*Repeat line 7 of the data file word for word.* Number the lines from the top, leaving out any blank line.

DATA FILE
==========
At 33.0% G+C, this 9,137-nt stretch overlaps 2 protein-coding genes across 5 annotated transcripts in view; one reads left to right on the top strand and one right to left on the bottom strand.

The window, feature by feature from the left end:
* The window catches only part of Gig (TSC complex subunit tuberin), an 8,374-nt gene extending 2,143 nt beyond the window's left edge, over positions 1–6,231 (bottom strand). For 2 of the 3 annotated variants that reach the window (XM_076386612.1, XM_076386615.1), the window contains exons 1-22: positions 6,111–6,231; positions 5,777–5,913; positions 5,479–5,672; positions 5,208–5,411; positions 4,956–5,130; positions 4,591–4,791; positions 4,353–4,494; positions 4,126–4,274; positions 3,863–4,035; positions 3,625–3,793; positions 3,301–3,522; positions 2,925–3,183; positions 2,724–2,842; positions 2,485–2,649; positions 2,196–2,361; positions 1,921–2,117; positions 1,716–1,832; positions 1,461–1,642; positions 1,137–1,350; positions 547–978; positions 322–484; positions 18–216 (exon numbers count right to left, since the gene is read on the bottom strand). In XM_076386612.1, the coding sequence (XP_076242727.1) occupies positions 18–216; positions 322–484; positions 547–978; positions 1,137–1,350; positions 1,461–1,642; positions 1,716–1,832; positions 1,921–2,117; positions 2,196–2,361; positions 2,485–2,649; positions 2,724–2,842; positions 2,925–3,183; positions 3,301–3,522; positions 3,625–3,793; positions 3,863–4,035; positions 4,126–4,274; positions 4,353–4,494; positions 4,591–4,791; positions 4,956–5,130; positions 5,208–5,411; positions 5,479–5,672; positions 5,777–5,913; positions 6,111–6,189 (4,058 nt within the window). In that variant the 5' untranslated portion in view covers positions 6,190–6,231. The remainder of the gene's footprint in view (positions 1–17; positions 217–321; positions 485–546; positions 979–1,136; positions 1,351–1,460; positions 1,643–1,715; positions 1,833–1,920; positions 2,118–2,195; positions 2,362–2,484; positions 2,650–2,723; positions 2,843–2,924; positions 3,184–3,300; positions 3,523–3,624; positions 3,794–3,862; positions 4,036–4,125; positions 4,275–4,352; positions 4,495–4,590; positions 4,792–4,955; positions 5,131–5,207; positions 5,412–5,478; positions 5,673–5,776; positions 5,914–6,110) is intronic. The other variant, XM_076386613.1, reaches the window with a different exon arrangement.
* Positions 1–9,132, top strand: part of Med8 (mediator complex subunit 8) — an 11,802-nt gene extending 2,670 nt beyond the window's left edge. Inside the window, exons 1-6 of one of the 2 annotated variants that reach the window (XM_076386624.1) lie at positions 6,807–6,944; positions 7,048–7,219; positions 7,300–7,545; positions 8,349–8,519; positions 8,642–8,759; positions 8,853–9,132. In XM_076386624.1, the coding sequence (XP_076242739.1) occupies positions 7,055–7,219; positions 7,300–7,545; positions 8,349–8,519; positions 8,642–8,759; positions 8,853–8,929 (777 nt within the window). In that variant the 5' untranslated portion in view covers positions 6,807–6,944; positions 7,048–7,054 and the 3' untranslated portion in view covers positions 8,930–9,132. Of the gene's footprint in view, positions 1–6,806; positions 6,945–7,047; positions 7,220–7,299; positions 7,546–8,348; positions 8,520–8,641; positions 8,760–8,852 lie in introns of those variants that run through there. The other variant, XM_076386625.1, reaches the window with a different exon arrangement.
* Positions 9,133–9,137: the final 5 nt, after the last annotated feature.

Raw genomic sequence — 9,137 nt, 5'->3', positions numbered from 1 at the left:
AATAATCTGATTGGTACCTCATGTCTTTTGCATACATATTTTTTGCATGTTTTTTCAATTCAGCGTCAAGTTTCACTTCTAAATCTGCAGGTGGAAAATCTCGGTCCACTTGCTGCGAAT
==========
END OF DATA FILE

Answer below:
AATAATCTGATTGGTACCTCATGTCTTTTGCATACATATTTTTTGCATGTTTTTTCAATTCAGCGTCAAGTTTCACTTCTAAATCTGCAGGTGGAAAATCTCGGTCCACTTGCTGCGAAT